Volunteers of One Life Aid Foundation (OLAF) have taken two major projects, the Menstrual and Hand Hygiene projects to the Koforidua School for the Deaf, where they educated students on best hygiene practices for a healthy living.
OLAF, a Koforidua-based Non-Governmental Organization which is focused on assisting less and under privileged school children in communities across Ghana last Friday embarked on the two projects to sensitize school children of the Koforidua School for the Death on the need to keep themselves clean at all times.
The projects were also used to interact with the students, especially girls, on some challenges they face during their menstrual periods.
Facilitators of the project took the students through the various stages of hand washing as well as menstrual hygiene.
Speaking to one of the facilitators, Clementia Emefa Gadetor, she indicated that poor hygiene conditions mostly affect the lives of the individual in so many ways.
According to her, hand washing is one of the many ways people especially children can prevent contracting diseases such as eye defects, diarrhea, respiratory infections, flu and cough.
She also explained that unwashed or dirty hands contaminate the foods we eat which in turn, bring other health related ailments to the individual.
Taking the children through hand washing processes, she advised them to take hand washing seriously so as to stay healthy at all times, whilst challenging the girls not to allow their periods hinder them from engaging in class activities.
The Founder and Executive Director of the Foundation, Joycelyn Siaw-Asamoah who spoke in an interview from London, enumerated that the Foundation is embarking on the Hand washing and menstrual hygiene projects considering the complications many school girls go through during their menstrual periods due to improper sanitary conditions.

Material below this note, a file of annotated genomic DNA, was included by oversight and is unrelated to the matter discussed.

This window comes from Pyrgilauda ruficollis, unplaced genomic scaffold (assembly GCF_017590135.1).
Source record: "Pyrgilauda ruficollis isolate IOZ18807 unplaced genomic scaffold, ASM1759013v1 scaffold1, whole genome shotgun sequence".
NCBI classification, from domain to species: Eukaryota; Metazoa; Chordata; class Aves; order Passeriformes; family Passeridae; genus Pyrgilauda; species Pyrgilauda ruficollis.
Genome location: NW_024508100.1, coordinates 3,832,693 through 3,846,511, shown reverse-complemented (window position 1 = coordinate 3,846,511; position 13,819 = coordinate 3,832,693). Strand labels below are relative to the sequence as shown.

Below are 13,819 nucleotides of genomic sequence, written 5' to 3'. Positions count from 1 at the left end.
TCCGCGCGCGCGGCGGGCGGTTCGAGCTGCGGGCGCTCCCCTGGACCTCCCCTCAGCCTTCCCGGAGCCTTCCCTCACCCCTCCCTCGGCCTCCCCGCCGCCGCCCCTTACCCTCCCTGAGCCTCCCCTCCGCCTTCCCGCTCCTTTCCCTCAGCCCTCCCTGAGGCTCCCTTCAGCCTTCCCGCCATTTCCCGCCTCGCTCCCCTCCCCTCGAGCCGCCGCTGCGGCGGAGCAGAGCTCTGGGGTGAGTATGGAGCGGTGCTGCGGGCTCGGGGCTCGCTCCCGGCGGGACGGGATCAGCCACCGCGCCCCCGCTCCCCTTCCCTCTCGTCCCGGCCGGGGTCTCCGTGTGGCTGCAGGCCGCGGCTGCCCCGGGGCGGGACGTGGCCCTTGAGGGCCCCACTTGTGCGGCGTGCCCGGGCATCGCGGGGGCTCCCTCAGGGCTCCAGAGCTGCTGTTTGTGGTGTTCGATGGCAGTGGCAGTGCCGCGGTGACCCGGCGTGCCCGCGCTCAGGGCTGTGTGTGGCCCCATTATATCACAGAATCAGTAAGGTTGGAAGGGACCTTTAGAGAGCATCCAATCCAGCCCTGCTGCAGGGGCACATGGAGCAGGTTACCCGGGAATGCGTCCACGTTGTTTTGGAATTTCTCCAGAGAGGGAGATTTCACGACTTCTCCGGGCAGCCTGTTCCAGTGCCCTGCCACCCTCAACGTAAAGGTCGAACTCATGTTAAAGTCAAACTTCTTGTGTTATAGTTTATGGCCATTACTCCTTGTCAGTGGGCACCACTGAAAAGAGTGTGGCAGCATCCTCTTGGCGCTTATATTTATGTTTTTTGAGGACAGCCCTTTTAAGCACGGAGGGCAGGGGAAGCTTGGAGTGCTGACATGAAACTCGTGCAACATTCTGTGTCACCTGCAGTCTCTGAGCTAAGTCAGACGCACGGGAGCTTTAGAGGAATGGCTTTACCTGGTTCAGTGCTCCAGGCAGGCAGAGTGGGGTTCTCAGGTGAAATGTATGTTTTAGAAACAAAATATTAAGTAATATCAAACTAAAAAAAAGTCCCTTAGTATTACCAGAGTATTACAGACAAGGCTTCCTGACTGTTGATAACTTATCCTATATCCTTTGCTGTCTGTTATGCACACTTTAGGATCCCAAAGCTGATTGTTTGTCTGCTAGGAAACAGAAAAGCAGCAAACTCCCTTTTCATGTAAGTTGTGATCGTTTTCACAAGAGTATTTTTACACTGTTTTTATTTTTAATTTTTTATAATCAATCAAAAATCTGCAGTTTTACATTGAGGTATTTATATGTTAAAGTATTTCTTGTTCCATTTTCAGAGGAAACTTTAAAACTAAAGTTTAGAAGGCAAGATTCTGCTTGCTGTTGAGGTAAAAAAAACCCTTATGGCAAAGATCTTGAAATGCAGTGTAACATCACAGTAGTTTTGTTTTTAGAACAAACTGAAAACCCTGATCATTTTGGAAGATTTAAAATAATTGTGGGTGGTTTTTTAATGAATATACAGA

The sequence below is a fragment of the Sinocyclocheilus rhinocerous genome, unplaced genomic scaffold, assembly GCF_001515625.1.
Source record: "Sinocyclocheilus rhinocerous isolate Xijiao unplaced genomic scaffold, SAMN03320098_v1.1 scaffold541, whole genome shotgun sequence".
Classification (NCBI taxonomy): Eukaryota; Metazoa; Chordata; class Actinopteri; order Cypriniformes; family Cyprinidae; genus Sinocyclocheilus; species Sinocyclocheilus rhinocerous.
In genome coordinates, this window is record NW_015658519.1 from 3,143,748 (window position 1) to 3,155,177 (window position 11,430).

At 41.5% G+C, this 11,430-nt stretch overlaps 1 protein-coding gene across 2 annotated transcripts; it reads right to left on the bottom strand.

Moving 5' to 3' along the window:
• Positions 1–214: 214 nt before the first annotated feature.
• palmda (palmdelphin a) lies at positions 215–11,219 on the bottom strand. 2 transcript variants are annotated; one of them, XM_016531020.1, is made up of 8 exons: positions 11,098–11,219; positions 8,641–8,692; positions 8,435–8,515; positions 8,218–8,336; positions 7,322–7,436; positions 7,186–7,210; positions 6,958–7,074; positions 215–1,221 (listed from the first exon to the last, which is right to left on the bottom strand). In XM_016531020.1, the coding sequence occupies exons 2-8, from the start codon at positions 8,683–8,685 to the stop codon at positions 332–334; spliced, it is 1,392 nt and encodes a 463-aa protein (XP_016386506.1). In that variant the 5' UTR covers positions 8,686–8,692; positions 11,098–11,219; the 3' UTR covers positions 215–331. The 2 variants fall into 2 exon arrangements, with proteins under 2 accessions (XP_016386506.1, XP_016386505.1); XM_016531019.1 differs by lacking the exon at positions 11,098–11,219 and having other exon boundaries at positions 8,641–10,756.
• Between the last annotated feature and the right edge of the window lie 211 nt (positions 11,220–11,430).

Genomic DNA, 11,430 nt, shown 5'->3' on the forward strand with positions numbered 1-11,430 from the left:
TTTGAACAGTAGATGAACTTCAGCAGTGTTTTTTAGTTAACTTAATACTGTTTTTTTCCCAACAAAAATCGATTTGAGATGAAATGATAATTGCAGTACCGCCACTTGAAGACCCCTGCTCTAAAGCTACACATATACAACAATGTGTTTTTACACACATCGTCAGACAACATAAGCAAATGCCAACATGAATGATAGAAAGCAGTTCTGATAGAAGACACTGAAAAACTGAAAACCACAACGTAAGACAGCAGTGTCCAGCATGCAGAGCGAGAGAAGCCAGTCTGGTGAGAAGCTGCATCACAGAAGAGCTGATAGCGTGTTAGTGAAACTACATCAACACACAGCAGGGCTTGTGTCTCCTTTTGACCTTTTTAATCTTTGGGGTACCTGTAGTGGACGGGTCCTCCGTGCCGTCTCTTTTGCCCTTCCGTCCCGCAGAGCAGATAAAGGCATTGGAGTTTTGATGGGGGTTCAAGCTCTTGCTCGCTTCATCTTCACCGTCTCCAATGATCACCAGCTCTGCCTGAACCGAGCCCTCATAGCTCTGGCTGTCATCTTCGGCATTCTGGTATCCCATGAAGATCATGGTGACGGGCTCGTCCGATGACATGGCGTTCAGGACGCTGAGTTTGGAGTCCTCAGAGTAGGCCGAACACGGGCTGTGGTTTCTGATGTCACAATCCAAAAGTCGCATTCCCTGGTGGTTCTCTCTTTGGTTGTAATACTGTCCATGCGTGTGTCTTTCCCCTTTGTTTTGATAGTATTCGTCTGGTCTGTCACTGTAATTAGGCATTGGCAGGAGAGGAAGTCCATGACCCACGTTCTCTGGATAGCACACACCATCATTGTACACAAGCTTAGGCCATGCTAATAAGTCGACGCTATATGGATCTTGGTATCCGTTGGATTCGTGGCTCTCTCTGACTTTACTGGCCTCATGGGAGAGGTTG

She also indicated that most girls are not well educated on how to take care of themselves during that period and so most of them end up disgracing themselves in public before boys which do affect their education since majority of them owing to sheer shyness, stay away from school as result.
Joycelyn Siaw-Asamoah said the goal of menstrual hygiene management is to ensure that girls can manage their periods in a way that is not only healthy but that enables their full participation in school activities.
She averred that in developing countries like Ghana, girls miss classes and may drop out of school when they have their periods, adding that sanitary pads or other resources are cost-prohibitive or otherwise unavailable for young girls, schools may not have safe and clean private toilets where girls can manage their periods whilst most of them are scared that classmates will notice that they are menstruating hence the introduction of the project.
The Headmistress of the Koforidua School for the Deaf, Madam Diddy Ntim said personal hygiene is the key to healthy living and that the projects that the Foundation is undertaking in schools will go a long way to inculcate the habits of cleanliness in the children.
She commended OLAF for the gesture and asked that other benevolent organization will follow the footsteps of OLAF so as to create a better society for all.
Madam Diddy Ntim in an interview indicated that the school which begun with 8 students in 1975 can boast of over two hundred students who are under the care of government.
According to her, government takes care of the tuition, feeding and housing of the students and that parents who have such people with hearing impairment and mentally handicapped children mustn’t shy away from bringing them to school.
She said, “Every child in Ghana needs education, so I am appealing to parents to bring their children to school so as together we can secure a brighter future for these children.”
Later in the day, volunteers of the Foundation made some donations to the school. Among the items donated include pairs of sandals, hand washing bowls, liquid soap, sanitary pads for girls, bags of rice, cooking oil and other assorted items.
See photos below: